• Transparency in composition: Increasing disclosure of a product’s material and chemical composition allows for better risk assessment and supports safer chemical handling practices. This transparency helps in mitigating risks associated with hazardous substances and emissions.

Applying circular principles to bauxite mining

From a project perspective, the CWG is also focusing on integrating circular economy strategies into bauxite mine closure planning. This initiative aims to enhance environmental sustainability and deliver community benefits beyond the traditional scope of mine rehabilitation. Key strategies include:

  • Embedding circularity in mining: Integrating circular economy principles from the start of the mining process helps maintain ecological integrity and enables beneficial post-mining land use. Sustainable design and resource efficiency are prioritized throughout the mine’s lifecycle.
  • Systemic lifecycle view: A systemic approach is adopted, emphasizing sustainable design and proactive stakeholder engagement from the early stages of the mining process. This involves planning for the future use of mine infrastructure in ways that align with circular economy goals.
  • Optimizing resource use: Selecting environmentally friendly machinery and optimizing resource use minimizes the ecological footprint. This approach is key for reducing the impact on local ecosystems and ensuring long-term sustainability.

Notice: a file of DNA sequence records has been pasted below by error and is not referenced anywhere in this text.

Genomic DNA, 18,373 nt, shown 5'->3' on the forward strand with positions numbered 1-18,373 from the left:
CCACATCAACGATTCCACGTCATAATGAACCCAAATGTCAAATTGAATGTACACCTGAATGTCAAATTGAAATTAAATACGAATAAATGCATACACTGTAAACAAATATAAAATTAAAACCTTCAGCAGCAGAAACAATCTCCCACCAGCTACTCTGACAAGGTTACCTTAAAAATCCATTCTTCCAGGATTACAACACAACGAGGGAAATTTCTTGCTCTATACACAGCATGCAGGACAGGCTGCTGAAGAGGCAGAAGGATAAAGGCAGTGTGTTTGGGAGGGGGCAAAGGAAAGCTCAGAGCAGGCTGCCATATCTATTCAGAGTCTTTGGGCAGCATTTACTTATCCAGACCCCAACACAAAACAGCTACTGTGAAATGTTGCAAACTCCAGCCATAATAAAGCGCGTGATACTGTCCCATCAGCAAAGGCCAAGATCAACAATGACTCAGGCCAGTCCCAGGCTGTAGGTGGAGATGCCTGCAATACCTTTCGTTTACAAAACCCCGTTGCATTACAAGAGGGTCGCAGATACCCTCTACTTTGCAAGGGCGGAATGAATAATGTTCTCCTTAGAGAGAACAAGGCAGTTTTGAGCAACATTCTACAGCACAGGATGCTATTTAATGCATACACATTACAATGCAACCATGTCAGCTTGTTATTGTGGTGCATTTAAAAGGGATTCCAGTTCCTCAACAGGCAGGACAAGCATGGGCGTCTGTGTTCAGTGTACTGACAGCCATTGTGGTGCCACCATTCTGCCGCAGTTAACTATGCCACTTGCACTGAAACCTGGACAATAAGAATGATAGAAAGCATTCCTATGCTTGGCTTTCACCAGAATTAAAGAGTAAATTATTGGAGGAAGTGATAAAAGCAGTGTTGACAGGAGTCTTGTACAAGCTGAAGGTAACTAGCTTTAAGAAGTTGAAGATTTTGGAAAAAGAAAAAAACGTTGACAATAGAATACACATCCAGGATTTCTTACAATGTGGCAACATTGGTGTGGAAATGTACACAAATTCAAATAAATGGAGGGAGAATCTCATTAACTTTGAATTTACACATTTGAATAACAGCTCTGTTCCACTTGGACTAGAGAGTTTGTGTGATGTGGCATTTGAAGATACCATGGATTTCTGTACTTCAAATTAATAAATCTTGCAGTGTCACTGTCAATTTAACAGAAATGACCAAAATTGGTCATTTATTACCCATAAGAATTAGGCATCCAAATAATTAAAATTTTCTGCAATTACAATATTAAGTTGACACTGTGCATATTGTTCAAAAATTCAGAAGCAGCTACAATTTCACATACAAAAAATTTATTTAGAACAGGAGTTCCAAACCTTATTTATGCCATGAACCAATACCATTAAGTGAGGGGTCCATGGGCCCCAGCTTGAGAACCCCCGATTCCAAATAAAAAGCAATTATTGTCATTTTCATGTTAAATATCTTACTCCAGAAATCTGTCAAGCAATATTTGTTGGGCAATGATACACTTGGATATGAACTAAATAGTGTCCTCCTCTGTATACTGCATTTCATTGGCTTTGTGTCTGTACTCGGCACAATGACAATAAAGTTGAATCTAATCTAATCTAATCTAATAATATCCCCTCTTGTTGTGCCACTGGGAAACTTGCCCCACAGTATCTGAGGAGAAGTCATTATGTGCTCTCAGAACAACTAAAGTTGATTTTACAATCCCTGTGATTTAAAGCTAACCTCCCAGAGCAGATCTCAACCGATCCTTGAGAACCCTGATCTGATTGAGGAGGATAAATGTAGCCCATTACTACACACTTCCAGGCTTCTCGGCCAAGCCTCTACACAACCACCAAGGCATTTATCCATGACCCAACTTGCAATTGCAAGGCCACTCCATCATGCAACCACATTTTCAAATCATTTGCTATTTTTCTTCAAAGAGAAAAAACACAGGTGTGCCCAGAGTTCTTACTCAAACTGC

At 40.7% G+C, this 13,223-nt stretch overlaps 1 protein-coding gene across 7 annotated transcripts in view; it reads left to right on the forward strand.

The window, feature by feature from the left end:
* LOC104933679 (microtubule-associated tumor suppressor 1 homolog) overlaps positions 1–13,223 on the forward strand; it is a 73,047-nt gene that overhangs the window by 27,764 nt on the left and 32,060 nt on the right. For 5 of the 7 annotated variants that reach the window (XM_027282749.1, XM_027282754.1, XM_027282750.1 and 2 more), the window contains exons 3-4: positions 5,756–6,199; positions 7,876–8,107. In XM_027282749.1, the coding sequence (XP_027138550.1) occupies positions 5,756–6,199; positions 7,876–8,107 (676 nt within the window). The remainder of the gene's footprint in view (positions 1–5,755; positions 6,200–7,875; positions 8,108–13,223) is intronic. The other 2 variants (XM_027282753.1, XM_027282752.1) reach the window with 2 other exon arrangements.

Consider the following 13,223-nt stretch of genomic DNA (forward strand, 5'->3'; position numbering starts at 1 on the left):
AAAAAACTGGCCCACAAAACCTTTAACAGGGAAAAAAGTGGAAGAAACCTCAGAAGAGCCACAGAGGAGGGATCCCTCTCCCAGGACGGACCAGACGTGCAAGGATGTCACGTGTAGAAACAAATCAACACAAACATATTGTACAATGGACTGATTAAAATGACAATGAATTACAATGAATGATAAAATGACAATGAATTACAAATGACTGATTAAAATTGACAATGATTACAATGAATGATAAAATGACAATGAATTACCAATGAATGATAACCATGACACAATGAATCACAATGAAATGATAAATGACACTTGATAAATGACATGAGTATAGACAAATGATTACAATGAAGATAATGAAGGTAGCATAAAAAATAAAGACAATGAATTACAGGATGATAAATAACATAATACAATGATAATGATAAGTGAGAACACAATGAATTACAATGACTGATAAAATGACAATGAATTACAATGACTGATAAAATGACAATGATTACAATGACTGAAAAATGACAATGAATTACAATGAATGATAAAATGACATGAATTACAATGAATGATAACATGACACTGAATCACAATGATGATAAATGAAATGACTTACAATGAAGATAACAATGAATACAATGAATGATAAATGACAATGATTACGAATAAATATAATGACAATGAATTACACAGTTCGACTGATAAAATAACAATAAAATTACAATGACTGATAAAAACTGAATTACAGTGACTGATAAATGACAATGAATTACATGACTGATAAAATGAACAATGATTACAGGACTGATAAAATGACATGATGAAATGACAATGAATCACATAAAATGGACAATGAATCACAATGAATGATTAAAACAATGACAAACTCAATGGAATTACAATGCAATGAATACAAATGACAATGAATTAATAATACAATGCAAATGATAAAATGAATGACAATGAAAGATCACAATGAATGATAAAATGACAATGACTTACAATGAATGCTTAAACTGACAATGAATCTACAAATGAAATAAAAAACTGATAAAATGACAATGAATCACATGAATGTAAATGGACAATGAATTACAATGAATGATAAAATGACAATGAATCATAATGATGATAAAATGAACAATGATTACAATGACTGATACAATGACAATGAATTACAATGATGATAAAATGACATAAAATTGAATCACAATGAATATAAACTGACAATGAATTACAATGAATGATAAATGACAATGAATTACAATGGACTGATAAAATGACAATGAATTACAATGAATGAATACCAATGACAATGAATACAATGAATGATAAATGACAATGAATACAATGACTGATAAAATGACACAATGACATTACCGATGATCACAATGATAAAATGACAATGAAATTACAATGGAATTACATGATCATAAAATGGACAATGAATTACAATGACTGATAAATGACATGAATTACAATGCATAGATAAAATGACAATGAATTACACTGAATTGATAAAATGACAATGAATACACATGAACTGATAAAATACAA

• Community involvement: Engaging local communities and indigenous populations early in the planning process ensures that mine closure plans are culturally appropriate and meet the needs of those affected by mining activities.

Engage with ASI’s Circular Design Efforts

The CWG invites all stakeholders to join the effort in embracing circular design principles. By collaborating and sharing knowledge, we can drive the transition to a circular economy and create products that are not only functional but also environmentally friendly and sustainable.

The journey to circularity in aluminium production is complex but essential. ASI’s guidelines on Design for Circularity aim to offer a roadmap for integrating sustainability into several aspects of product and project design. By embracing these principles, we can foster a more sustainable future for the aluminium industry and beyond. Join us in this transformative endeavour.